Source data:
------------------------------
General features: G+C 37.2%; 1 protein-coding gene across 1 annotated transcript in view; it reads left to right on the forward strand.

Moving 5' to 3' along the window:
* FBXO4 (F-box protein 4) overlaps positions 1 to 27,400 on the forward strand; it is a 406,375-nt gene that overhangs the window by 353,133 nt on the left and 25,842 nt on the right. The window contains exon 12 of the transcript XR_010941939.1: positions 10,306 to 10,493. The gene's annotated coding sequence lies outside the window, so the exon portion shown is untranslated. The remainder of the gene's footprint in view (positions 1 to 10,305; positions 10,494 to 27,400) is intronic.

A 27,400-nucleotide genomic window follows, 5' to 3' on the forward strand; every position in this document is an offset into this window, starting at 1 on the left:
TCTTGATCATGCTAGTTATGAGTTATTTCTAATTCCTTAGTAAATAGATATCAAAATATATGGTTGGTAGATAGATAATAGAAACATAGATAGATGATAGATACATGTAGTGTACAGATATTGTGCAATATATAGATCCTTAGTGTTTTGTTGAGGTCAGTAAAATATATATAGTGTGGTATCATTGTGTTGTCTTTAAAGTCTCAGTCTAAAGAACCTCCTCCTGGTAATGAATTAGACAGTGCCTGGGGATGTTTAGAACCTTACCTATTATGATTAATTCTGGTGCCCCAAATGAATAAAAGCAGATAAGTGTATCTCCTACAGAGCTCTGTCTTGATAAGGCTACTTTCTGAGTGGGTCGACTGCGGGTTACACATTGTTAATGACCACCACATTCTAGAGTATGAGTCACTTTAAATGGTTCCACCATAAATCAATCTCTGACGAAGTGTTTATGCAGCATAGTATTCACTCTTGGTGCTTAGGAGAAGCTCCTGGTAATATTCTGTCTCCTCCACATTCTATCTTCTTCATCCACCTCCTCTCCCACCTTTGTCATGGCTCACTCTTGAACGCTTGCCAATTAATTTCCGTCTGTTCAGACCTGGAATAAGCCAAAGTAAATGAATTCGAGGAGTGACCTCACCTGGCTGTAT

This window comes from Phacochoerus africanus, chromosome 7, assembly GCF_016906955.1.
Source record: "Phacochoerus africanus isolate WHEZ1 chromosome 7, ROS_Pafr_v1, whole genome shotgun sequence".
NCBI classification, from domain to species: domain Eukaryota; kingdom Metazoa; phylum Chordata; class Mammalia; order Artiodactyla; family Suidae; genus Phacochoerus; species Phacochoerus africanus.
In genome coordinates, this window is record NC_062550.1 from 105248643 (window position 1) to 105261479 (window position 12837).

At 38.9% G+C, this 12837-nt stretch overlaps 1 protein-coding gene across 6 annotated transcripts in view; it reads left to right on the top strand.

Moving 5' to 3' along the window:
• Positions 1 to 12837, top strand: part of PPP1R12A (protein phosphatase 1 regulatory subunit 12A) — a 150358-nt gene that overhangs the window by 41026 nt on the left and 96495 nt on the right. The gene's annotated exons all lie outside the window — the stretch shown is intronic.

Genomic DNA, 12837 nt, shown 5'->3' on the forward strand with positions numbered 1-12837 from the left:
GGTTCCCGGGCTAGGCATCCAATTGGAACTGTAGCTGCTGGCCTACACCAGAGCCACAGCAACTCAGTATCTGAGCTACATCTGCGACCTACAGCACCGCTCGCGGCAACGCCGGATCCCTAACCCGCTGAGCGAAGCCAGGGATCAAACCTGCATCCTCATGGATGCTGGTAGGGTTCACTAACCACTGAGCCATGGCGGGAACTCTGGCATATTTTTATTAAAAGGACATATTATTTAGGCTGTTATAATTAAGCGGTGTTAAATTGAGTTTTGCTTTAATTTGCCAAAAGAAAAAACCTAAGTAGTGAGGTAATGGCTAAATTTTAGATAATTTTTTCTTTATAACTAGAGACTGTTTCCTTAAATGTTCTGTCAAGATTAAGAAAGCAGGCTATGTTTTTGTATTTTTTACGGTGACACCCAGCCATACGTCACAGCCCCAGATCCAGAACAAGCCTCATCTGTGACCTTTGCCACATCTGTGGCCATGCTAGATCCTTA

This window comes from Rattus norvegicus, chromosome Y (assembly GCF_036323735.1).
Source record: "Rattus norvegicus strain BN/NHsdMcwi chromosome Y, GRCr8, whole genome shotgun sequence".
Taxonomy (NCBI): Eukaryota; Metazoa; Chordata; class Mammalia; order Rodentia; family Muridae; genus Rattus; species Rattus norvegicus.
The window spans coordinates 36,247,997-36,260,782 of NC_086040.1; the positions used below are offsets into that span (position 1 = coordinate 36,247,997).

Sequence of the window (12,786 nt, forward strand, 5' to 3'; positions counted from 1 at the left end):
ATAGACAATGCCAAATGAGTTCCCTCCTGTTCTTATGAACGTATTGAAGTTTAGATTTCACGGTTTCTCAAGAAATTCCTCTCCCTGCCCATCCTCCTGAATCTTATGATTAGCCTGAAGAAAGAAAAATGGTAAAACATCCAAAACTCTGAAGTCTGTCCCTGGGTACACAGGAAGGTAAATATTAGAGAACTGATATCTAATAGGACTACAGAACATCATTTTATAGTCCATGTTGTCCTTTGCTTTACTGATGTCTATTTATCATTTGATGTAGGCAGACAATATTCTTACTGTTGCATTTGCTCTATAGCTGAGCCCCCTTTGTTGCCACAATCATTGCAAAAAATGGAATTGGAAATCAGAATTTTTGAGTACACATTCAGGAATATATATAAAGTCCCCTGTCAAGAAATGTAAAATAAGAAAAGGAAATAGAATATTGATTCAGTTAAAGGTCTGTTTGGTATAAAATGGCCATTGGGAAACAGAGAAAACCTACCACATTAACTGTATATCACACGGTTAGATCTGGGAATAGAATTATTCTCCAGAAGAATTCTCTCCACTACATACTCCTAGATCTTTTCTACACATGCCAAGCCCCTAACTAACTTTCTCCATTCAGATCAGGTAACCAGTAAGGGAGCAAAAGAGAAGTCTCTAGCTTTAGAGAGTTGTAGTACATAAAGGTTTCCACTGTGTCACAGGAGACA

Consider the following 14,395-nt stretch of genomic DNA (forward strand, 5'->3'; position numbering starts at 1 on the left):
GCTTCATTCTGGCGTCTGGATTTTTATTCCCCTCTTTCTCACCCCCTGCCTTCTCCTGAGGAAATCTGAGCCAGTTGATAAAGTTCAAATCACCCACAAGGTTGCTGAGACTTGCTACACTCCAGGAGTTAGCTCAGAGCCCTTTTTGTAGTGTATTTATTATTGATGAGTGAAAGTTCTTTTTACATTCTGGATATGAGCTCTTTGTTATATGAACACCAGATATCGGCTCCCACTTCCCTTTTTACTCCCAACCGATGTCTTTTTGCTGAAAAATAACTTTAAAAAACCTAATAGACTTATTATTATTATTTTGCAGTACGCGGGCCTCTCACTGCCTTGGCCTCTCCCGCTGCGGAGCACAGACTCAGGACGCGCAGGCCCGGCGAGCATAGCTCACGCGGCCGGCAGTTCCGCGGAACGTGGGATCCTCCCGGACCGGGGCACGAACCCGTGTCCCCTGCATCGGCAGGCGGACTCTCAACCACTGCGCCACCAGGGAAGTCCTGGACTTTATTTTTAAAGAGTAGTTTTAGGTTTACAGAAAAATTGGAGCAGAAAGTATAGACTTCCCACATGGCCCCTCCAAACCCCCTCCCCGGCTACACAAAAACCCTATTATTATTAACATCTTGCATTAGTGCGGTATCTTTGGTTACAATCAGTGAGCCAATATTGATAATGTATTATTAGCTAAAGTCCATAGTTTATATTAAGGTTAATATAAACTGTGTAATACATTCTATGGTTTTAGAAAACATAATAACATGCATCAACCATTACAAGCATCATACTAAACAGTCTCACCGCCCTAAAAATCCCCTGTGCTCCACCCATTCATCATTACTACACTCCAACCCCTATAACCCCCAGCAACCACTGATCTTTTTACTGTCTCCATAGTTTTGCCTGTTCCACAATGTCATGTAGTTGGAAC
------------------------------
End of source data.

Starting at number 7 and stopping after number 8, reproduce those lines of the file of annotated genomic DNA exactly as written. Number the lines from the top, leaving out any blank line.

Source record: "Phacochoerus africanus isolate WHEZ1 chromosome 7, ROS_Pafr_v1, whole genome shotgun sequence".
NCBI classification, from domain to species: domain Eukaryota; kingdom Metazoa; phylum Chordata; class Mammalia; order Artiodactyla; family Suidae; genus Phacochoerus; species Phacochoerus africanus.